Saturday, July 13, 2013

The Prelude to My Journey

It's not entirely uncommon to be raised in a family that attended church. My father was raised Roman Catholic, my mom Methodist. Whether it was for the two major Christian holidays, or the more frequent and pious weekly attendance, many “good” Americans have warmed a church pew. My parents became “reborn”, so my family was the latter. I was taught the stories of Moses and Jesus and the Apostles, I was baptized, and was very active in functions and ministries. But I was one of the “troublemakers”--I wasn't content with the status quo, often obstinately going against the grain. Not much of what was taught in church sunk in. Some did. This is not unusual for kids raised in church though. It all becomes trite.

After a decade, my family left that church. I was seventeen. Still impressionable—unsettled, seeking, rebellious. My parents began to attend a larger evangelical church: a Calvary Chapel. Soon I moved to Orlando for college, so I never settled into their new church. As most college students, I strayed. So, after I graduated and moved home, my parents implored me to go through a discipleship study; so I did. This helped me get back on track. Within a few months after graduating, I got a job at Calvary as their staff audio engineer. My year-and-half working there was sort of a prelude to my journey.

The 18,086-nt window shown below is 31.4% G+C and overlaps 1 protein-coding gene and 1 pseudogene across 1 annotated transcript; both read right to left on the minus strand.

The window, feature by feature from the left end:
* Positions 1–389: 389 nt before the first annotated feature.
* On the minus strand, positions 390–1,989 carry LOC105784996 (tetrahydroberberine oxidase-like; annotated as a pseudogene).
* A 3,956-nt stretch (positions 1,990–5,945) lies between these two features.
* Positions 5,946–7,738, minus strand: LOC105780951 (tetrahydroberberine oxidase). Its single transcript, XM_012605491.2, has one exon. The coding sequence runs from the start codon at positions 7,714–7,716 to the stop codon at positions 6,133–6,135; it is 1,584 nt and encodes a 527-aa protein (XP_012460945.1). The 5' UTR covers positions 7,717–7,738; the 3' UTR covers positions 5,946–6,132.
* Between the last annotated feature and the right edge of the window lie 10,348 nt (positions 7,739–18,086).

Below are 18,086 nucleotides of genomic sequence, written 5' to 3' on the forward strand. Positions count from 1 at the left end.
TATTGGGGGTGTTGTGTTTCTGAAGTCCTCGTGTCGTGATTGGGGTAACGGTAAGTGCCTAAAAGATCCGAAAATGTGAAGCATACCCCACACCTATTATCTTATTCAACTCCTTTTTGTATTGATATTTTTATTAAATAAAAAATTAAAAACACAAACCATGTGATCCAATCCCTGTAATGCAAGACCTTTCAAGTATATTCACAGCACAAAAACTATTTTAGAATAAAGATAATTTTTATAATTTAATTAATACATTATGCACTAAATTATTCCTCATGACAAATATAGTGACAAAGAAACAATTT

If a church is large enough to have a full time sound guy on staff, it's a fairly large church. Not long after I started we moved into our new three thousand seat sanctuary. We were the local megachurch, small in comparison to some, but a megachurch nonetheless. As is common with most churches of this nature and size, we had plethora of programs and ministries. Starting there at the naïve age of nineteen, there was much excitement and opportunity, but there were also many things that I witnessed and experienced that would have an irrevocable affect.

All too often, church leaders adapt business models and justify these practices with Scripture. Oh, have I seen it done! Between their ethos and the excessive events, a red flag popped up. Something seemed off. Something wasn't quite right. I was twenty years, working 60-80 hours a week. Burnt out. With no end in sight. And if you showed any weakness, or any doubt, then you weren't “working in the Spirit.” As good evangelicals we were to “run the race well”--all for Jesus. I don't want to get into all the details, because you can read probably hundreds of similar stories; however, I will say this: I began to notice that the church who claimed to be like the New Testament church...well, wasn't exhibiting any signs that it was like the church that was launched on Pentecost. I started to have a crisis of faith. We were spiritually proud to be the “best church in the area”. If this were the case, what of the other local churches? I was about ready to leave the church, but like so many twentysomethings who were active in church, I didn't want to walk away from Christ. I was at a crossroads. 

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